Examples of disclosed dishonesty include purposeful manipulation of data in support of a favored hypothesis, conspiracy to deny access to data to others (illegal under Freedom of Information actions), destruction of data, attempts to deny others access to peer review and scientific publication process, impugning the reputations of others and attempts to remove journal editors who published works that did not support AGW. While each individual act is worthy of termination from a scientific research or teaching position, the sum total of these dishonest acts is an indictment of the entire scientific process concerning climate change.

Science works by advancing a hypothesis, continually testing it, modifying as necessary, retesting, all in attempts to falsify or invalidate the hypothesis. Hypotheses that survive these tests then become accepted theories and the base from which other constructs can be developed. That is the scientific method.

An example is Plate Tectonics. Advanced seriously as “continental drift” in the early part of the 20th century, the hypothesis was tested but not established owing to a lack of information to create a rational test. There was heated debate over the hypothesis, without resolution. After World War II ended, heretofore secret military sea-floor mapping was made available to scientists, who then identified magnetic polarity reversals in stripes across the ocean floor, with age-dating that proved symmetrical spreading from mid-ocean ridges. That test confirmed seafloor spreading, continental movement and provided what is now the basis of our now integrated and unified theory of Plate Tectonics. It took 50 years and new technology to rigorously test the hypothesis. Even so, scientists still continually test the theory.

Climategate is a disaster for science in general because the combined transgressions suggest the leaders of the AGW hypothesis violated every tenet of scientific ethics for one simple reason: To prevent expert testing of the AGW hypothesis and its potential falsification.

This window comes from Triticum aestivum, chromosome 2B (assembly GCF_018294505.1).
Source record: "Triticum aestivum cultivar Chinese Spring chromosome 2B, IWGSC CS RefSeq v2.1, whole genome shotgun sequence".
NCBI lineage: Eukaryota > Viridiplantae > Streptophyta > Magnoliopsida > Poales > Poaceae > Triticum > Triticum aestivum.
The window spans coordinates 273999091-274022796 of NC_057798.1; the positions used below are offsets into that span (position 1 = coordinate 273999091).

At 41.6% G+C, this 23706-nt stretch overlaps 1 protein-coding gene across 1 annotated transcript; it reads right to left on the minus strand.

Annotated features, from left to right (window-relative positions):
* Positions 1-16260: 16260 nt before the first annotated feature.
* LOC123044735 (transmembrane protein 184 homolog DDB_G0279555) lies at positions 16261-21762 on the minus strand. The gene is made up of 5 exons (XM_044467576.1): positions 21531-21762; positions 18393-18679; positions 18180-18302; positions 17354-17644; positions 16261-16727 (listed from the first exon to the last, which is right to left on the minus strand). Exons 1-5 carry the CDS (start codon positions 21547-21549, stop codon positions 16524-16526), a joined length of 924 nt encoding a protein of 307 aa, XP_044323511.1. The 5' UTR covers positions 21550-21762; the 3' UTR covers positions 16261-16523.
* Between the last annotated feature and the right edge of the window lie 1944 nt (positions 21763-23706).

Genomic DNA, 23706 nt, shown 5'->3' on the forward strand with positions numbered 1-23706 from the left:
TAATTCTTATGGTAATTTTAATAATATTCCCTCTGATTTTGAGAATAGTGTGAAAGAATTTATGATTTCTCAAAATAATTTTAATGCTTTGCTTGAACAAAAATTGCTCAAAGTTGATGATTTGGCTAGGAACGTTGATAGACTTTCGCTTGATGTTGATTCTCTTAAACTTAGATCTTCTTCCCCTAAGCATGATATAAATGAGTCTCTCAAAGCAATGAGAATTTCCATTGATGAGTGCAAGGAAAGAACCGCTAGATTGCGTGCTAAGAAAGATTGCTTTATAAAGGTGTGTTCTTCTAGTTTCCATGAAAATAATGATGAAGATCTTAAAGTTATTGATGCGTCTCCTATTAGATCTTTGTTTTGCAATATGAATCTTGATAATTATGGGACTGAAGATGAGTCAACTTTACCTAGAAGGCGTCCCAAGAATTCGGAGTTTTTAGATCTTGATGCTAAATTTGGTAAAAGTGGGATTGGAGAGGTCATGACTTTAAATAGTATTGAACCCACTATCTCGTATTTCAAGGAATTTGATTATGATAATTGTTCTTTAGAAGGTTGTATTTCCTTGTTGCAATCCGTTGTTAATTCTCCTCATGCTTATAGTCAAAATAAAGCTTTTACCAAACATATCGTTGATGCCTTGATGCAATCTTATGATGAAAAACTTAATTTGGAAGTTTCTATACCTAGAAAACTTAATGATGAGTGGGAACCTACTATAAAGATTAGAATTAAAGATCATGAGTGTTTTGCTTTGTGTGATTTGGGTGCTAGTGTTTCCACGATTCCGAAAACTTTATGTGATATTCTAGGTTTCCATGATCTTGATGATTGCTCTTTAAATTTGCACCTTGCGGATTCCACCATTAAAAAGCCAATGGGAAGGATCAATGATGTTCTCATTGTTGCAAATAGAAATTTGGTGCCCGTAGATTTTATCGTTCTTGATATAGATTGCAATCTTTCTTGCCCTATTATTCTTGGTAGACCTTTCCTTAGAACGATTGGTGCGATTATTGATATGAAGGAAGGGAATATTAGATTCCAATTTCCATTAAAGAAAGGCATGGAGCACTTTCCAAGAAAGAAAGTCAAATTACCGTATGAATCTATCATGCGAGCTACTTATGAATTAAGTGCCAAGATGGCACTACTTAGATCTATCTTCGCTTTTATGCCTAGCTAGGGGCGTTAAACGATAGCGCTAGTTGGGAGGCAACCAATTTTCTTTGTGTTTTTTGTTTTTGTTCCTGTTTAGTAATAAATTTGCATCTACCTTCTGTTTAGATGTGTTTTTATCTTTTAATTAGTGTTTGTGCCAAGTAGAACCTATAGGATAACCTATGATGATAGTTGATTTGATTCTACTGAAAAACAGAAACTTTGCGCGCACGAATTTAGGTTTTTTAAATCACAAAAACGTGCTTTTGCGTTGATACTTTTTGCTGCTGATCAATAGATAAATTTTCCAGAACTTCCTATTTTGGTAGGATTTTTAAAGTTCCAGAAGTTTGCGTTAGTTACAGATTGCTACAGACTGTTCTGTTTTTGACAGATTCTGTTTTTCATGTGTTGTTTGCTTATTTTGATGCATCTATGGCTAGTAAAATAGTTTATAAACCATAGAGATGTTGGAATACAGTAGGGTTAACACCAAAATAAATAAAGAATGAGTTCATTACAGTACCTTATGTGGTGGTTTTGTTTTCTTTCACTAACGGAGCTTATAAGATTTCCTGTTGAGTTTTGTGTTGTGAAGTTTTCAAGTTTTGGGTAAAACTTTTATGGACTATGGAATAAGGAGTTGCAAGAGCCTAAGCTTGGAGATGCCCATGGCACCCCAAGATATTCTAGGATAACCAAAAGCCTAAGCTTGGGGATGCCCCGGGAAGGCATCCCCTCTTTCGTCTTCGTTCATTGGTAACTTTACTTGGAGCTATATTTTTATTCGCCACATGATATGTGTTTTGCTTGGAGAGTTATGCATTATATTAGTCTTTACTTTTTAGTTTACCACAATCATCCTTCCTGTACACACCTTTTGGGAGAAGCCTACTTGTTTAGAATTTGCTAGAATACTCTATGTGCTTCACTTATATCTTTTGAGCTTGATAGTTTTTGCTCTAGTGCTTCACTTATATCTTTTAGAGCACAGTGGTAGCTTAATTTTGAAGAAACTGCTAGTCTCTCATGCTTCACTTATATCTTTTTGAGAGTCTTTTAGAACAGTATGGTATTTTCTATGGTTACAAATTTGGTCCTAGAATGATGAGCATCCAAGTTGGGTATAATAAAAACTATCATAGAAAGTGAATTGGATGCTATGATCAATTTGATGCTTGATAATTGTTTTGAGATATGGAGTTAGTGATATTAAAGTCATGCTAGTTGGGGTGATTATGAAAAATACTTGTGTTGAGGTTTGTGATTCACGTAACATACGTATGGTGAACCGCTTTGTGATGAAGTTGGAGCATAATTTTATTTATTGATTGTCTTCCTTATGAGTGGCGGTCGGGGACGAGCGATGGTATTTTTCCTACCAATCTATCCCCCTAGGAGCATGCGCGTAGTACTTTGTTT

The result has been the acceptance of the hypothesis by political and social policy entities as a reliable scientific theory, without scientific validation.

I have encountered several instances of scientific dishonesty in my career, including falsification of chemical test results, lying about progress on major interagency projects, and plagiarism. None of these instances hurt people other than the perpetrators, the costs were in time and money.

We cannot permit governmentencouraged “scientific correctness.” Eighty years ago, Lysenko’s false science, and iron control of Russian botanical science, helped starve the Russian people. Previously cited examples of dishonest science impacted fewer people, small areas and, as in Bruno’s case, were only lethal to the individual.

Climategate is different. Climategate’s ethical impact is global.

Proposed draconian measures to constrain energy use would harm poor peoples all over the globe. We have already converted much-needed food into motor fuel. Literally billions of dollars of scientific and public policy investments have been made suspect, if not worthless. Continued attempts to impose strictures on emissions of carbon dioxide are not only not useful, they are meaningless in terms of climate change while costing average Americans thousands of dollars each year.

Regardless of our social philosophies, our science must remain objective.

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About Lee Gerhard

Lee C. Gerhard
Lee C. Gerhard

Lee C. Gerhard, retired Kansas State Geologist, is past president of the AAPG Division of Environmental Geosciences and editor of AAPG Studies #47 Geological Perspectives of Global Climate Change.